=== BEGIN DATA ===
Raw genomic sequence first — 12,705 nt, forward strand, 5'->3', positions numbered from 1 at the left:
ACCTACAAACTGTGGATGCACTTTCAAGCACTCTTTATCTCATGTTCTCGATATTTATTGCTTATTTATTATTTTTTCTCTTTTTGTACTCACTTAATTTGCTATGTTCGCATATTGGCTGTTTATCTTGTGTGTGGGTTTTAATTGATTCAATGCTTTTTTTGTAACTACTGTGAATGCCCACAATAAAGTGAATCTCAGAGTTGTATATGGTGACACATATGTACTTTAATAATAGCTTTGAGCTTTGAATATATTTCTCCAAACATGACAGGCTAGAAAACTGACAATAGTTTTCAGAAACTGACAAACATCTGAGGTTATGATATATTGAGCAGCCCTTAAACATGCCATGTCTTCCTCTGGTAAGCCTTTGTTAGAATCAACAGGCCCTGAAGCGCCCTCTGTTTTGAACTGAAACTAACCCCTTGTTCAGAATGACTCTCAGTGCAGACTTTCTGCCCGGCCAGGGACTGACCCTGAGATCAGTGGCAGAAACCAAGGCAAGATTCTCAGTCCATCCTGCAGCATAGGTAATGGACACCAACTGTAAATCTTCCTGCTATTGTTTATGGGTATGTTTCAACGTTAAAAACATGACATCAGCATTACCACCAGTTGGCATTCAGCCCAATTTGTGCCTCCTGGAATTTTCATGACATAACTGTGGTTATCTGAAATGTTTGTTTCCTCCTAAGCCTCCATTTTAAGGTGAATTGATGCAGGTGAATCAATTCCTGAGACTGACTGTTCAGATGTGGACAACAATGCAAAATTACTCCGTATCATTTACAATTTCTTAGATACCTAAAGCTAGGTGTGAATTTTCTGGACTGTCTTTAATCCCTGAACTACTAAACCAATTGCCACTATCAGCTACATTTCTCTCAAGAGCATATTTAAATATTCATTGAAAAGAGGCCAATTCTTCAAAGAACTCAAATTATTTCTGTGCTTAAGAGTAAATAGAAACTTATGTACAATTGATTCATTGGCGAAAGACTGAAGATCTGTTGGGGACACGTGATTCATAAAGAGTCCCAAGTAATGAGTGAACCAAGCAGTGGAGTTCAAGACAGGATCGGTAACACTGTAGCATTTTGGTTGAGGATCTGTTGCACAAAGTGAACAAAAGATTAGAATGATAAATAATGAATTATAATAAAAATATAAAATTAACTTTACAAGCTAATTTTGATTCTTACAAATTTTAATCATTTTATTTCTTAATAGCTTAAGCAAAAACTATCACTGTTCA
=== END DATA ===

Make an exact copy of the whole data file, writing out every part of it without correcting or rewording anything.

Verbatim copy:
Raw genomic sequence first — 12,705 nt, forward strand, 5'->3', positions numbered from 1 at the left:
ACCTACAAACTGTGGATGCACTTTCAAGCACTCTTTATCTCATGTTCTCGATATTTATTGCTTATTTATTATTTTTTCTCTTTTTGTACTCACTTAATTTGCTATGTTCGCATATTGGCTGTTTATCTTGTGTGTGGGTTTTAATTGATTCAATGCTTTTTTTGTAACTACTGTGAATGCCCACAATAAAGTGAATCTCAGAGTTGTATATGGTGACACATATGTACTTTAATAATAGCTTTGAGCTTTGAATATATTTCTCCAAACATGACAGGCTAGAAAACTGACAATAGTTTTCAGAAACTGACAAACATCTGAGGTTATGATATATTGAGCAGCCCTTAAACATGCCATGTCTTCCTCTGGTAAGCCTTTGTTAGAATCAACAGGCCCTGAAGCGCCCTCTGTTTTGAACTGAAACTAACCCCTTGTTCAGAATGACTCTCAGTGCAGACTTTCTGCCCGGCCAGGGACTGACCCTGAGATCAGTGGCAGAAACCAAGGCAAGATTCTCAGTCCATCCTGCAGCATAGGTAATGGACACCAACTGTAAATCTTCCTGCTATTGTTTATGGGTATGTTTCAACGTTAAAAACATGACATCAGCATTACCACCAGTTGGCATTCAGCCCAATTTGTGCCTCCTGGAATTTTCATGACATAACTGTGGTTATCTGAAATGTTTGTTTCCTCCTAAGCCTCCATTTTAAGGTGAATTGATGCAGGTGAATCAATTCCTGAGACTGACTGTTCAGATGTGGACAACAATGCAAAATTACTCCGTATCATTTACAATTTCTTAGATACCTAAAGCTAGGTGTGAATTTTCTGGACTGTCTTTAATCCCTGAACTACTAAACCAATTGCCACTATCAGCTACATTTCTCTCAAGAGCATATTTAAATATTCATTGAAAAGAGGCCAATTCTTCAAAGAACTCAAATTATTTCTGTGCTTAAGAGTAAATAGAAACTTATGTACAATTGATTCATTGGCGAAAGACTGAAGATCTGTTGGGGACACGTGATTCATAAAGAGTCCCAAGTAATGAGTGAACCAAGCAGTGGAGTTCAAGACAGGATCGGTAACACTGTAGCATTTTGGTTGAGGATCTGTTGCACAAAGTGAACAAAAGATTAGAATGATAAATAATGAATTATAATAAAAATATAAAATTAACTTTACAAGCTAATTTTGATTCTTACAAATTTTAATCATTTTATTTCTTAATAGCTTAAGCAAAAACTATCACTGTTCA